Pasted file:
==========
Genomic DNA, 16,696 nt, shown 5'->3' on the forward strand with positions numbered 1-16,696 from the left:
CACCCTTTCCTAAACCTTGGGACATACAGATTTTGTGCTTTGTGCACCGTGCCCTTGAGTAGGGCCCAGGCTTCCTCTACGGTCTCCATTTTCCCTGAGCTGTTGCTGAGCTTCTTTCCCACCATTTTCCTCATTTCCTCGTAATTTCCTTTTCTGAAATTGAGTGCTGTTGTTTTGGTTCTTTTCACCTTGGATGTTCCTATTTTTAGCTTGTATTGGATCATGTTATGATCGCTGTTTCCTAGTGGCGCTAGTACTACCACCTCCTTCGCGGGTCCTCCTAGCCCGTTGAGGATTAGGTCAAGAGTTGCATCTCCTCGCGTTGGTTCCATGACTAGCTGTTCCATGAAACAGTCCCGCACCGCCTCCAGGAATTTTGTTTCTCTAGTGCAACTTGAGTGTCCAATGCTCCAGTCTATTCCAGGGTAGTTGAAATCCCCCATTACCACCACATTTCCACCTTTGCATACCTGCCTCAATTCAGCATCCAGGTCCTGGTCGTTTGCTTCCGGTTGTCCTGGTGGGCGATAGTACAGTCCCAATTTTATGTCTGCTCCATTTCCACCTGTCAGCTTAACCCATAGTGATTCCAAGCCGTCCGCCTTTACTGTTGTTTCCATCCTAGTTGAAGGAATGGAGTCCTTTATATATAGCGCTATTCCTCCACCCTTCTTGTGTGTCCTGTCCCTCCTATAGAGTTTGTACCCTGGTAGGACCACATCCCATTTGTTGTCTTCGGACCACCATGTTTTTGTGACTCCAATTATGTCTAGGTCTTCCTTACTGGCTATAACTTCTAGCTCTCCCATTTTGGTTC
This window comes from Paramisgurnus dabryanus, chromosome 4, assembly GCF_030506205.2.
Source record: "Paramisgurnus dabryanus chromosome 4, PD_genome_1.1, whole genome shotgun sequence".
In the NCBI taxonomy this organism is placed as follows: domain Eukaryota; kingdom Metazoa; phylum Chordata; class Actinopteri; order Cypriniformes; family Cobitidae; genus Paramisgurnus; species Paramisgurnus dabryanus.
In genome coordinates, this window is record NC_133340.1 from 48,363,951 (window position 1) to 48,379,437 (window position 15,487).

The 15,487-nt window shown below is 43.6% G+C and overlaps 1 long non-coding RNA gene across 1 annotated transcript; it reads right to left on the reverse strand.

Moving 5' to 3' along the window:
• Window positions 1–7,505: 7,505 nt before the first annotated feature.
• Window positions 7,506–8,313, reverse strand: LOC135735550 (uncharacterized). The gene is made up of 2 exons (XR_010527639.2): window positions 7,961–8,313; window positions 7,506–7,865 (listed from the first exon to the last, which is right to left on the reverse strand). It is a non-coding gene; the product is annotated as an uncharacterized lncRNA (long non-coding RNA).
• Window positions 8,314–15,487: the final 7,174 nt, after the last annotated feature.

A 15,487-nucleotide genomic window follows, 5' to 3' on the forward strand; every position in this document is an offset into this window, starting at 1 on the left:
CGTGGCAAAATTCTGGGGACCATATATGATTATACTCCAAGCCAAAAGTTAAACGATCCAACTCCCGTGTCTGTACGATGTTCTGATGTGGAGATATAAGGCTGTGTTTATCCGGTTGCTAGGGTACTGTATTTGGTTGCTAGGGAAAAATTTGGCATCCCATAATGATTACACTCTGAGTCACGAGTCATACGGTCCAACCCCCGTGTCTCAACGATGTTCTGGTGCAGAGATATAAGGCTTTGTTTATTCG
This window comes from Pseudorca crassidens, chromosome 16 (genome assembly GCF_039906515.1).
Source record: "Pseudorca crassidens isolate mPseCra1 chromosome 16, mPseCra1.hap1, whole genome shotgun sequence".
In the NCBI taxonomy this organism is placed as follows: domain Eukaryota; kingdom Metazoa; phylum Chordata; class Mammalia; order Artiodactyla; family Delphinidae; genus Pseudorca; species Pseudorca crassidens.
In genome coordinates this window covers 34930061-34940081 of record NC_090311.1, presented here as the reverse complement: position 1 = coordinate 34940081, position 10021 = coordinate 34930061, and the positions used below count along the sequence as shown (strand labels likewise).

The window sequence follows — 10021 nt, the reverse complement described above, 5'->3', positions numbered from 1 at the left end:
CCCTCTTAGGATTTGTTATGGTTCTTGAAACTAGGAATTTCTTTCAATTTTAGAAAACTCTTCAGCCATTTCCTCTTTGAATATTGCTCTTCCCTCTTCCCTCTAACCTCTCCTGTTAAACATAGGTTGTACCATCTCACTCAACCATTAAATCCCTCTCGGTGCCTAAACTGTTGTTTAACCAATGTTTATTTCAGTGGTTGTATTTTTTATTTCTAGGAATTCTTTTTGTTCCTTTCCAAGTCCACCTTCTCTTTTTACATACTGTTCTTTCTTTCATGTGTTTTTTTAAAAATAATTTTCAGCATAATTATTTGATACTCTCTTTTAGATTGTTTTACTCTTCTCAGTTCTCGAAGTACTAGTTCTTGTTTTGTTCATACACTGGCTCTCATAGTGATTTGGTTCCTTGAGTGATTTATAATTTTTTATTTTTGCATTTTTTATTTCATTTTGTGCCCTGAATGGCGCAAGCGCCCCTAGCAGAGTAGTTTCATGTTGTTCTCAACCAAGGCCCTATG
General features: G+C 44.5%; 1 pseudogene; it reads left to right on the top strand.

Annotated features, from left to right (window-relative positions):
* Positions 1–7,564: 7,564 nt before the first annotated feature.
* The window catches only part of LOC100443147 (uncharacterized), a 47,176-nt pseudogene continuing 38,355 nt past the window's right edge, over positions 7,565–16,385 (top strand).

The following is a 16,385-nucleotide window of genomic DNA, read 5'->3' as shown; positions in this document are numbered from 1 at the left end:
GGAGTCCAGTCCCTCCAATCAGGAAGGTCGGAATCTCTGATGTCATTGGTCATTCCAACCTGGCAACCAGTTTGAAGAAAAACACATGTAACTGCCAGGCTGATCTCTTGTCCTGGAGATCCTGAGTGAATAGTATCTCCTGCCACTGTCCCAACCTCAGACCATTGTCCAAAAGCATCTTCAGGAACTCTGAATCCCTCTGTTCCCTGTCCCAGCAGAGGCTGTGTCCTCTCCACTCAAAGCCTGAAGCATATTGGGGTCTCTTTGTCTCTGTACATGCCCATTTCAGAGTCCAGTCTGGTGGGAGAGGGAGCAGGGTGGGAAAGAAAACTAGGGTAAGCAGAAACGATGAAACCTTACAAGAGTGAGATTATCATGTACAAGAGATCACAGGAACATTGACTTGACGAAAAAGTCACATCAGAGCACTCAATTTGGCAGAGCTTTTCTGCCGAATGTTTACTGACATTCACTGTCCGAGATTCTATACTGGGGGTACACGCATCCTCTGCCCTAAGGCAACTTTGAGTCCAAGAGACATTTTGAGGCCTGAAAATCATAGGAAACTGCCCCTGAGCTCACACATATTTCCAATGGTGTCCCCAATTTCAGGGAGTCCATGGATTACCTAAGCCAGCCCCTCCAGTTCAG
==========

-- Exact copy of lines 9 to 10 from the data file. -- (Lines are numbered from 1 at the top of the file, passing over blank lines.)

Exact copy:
• Window positions 1–7,505: 7,505 nt before the first annotated feature.
• Window positions 7,506–8,313, reverse strand: LOC135735550 (uncharacterized). The gene is made up of 2 exons (XR_010527639.2): window positions 7,961–8,313; window positions 7,506–7,865 (listed from the first exon to the last, which is right to left on the reverse strand). It is a non-coding gene; the product is annotated as an uncharacterized lncRNA (long non-coding RNA).